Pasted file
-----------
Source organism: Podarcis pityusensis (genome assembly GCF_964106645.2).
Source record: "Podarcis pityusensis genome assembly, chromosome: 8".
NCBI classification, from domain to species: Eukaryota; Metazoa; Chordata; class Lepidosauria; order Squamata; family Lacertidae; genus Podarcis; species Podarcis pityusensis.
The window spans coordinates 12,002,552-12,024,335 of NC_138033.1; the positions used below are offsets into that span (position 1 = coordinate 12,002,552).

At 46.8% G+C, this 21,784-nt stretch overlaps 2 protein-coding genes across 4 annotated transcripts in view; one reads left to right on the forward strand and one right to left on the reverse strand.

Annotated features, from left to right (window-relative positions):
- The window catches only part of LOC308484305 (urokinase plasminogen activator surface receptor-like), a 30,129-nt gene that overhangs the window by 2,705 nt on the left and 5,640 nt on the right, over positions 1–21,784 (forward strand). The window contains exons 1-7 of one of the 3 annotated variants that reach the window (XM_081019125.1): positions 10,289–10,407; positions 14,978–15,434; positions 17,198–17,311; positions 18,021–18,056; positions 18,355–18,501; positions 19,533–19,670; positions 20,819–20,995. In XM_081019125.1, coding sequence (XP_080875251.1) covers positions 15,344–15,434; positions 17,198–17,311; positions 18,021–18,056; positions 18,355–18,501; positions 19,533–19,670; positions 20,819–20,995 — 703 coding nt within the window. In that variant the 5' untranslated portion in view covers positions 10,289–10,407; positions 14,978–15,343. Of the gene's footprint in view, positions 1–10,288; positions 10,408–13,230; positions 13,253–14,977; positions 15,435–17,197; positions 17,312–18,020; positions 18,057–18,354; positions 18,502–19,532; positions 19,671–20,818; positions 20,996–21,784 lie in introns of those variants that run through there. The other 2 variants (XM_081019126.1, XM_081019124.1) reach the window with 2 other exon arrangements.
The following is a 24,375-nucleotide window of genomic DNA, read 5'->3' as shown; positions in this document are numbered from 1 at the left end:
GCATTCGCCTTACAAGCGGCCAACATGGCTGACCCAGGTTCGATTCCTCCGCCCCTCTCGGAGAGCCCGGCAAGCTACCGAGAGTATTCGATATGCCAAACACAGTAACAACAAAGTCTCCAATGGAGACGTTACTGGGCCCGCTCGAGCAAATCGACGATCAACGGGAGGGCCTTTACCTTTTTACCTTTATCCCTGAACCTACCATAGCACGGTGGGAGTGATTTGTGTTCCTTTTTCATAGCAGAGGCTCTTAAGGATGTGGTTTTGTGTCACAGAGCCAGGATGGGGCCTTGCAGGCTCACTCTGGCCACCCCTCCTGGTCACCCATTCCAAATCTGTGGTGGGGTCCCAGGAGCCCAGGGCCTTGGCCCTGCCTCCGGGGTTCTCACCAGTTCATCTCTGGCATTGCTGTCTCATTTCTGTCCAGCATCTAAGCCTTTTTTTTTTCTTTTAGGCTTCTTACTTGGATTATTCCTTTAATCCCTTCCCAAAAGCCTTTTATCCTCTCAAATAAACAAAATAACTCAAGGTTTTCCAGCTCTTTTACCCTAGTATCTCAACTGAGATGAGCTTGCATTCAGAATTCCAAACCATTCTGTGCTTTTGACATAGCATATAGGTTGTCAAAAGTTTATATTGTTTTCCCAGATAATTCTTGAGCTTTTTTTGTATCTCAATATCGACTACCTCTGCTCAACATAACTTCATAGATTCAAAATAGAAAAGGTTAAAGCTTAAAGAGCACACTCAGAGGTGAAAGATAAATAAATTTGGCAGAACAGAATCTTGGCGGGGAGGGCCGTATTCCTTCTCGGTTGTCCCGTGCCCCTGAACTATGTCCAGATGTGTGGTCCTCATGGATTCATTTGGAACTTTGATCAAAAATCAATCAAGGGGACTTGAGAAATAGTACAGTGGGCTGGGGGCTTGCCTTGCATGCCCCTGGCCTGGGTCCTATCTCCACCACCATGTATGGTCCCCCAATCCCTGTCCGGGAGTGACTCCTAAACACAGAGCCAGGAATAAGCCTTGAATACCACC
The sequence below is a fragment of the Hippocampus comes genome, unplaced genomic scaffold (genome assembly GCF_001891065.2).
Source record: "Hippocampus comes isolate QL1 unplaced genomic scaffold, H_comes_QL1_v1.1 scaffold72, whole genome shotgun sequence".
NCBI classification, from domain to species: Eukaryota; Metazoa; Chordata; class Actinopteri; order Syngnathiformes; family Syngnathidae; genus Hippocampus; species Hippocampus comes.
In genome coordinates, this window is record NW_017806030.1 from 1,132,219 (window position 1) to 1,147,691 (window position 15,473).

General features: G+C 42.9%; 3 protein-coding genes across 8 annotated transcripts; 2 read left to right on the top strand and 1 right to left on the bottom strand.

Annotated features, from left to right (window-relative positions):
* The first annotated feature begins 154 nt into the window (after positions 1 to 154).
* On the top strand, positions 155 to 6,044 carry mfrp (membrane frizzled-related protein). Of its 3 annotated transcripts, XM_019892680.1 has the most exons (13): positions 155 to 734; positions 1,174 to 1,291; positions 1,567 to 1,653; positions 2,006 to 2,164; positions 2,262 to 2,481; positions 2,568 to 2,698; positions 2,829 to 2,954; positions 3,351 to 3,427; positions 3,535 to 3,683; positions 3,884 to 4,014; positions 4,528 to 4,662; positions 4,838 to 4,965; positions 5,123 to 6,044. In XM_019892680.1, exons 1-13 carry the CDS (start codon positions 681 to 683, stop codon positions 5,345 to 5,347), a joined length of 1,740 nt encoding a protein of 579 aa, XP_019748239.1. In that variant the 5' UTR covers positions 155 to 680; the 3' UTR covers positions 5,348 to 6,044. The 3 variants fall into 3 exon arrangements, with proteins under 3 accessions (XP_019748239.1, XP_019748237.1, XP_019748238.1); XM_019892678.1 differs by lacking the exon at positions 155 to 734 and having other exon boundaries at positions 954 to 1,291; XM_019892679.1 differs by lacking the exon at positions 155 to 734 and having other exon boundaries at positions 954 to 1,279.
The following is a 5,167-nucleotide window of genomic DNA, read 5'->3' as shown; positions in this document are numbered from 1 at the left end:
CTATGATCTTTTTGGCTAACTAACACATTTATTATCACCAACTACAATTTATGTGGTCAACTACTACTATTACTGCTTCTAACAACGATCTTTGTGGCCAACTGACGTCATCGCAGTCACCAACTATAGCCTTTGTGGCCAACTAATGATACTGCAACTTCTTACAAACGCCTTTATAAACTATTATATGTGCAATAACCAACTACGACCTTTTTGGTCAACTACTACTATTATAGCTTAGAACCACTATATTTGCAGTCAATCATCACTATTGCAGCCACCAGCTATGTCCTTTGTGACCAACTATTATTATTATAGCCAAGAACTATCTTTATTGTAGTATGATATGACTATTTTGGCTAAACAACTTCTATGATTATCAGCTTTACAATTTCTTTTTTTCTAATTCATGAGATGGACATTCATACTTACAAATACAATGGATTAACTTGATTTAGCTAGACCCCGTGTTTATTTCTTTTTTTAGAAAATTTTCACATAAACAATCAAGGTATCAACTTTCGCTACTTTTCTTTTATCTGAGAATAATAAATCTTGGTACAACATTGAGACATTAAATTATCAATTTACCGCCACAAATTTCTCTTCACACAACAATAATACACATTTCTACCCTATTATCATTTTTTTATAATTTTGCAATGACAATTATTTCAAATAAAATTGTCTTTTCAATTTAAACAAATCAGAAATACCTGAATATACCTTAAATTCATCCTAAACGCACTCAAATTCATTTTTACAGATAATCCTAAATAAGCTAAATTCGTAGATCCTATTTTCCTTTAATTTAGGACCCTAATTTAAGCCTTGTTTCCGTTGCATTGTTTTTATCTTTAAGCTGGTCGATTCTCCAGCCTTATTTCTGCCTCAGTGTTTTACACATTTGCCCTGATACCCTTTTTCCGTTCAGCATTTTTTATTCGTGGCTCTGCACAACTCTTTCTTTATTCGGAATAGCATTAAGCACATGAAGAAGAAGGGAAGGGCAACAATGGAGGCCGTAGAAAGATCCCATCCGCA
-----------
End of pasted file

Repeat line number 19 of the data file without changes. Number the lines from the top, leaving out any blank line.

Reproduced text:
CTATGATCTTTTTGGCTAACTAACACATTTATTATCACCAACTACAATTTATGTGGTCAACTACTACTATTACTGCTTCTAACAACGATCTTTGTGGCCAACTGACGTCATCGCAGTCACCAACTATAGCCTTTGTGGCCAACTAATGATACTGCAACTTCTTACAAACGCCTTTATAAACTATTATATGTGCAATAACCAACTACGACCTTTTTGGTCAACTACTACTATTATAGCTTAGAACCACTATATTTGCAGTCAATCATCACTATTGCAGCCACCAGCTATGTCCTTTGTGACCAACTATTATTATTATAGCCAAGAACTATCTTTATTGTAGTATGATATGACTATTTTGGCTAAACAACTTCTATGATTATCAGCTTTACAATTTCTTTTTTTCTAATTCATGAGATGGACATTCATACTTACAAATACAATGGATTAACTTGATTTAGCTAGACCCCGTGTTTATTTCTTTTTTTAGAAAATTTTCACATAAACAATCAAGGTATCAACTTTCGCTACTTTTCTTTTATCTGAGAATAATAAATCTTGGTACAACATTGAGACATTAAATTATCAATTTACCGCCACAAATTTCTCTTCACACAACAATAATACACATTTCTACCCTATTATCATTTTTTTATAATTTTGCAATGACAATTATTTCAAATAAAATTGTCTTTTCAATTTAAACAAATCAGAAATACCTGAATATACCTTAAATTCATCCTAAACGCACTCAAATTCATTTTTACAGATAATCCTAAATAAGCTAAATTCGTAGATCCTATTTTCCTTTAATTTAGGACCCTAATTTAAGCCTTGTTTCCGTTGCATTGTTTTTATCTTTAAGCTGGTCGATTCTCCAGCCTTATTTCTGCCTCAGTGTTTTACACATTTGCCCTGATACCCTTTTTCCGTTCAGCATTTTTTATTCGTGGCTCTGCACAACTCTTTCTTTATTCGGAATAGCATTAAGCACATGAAGAAGAAGGGAAGGGCAACAATGGAGGCCGTAGAAAGATCCCATCCGCA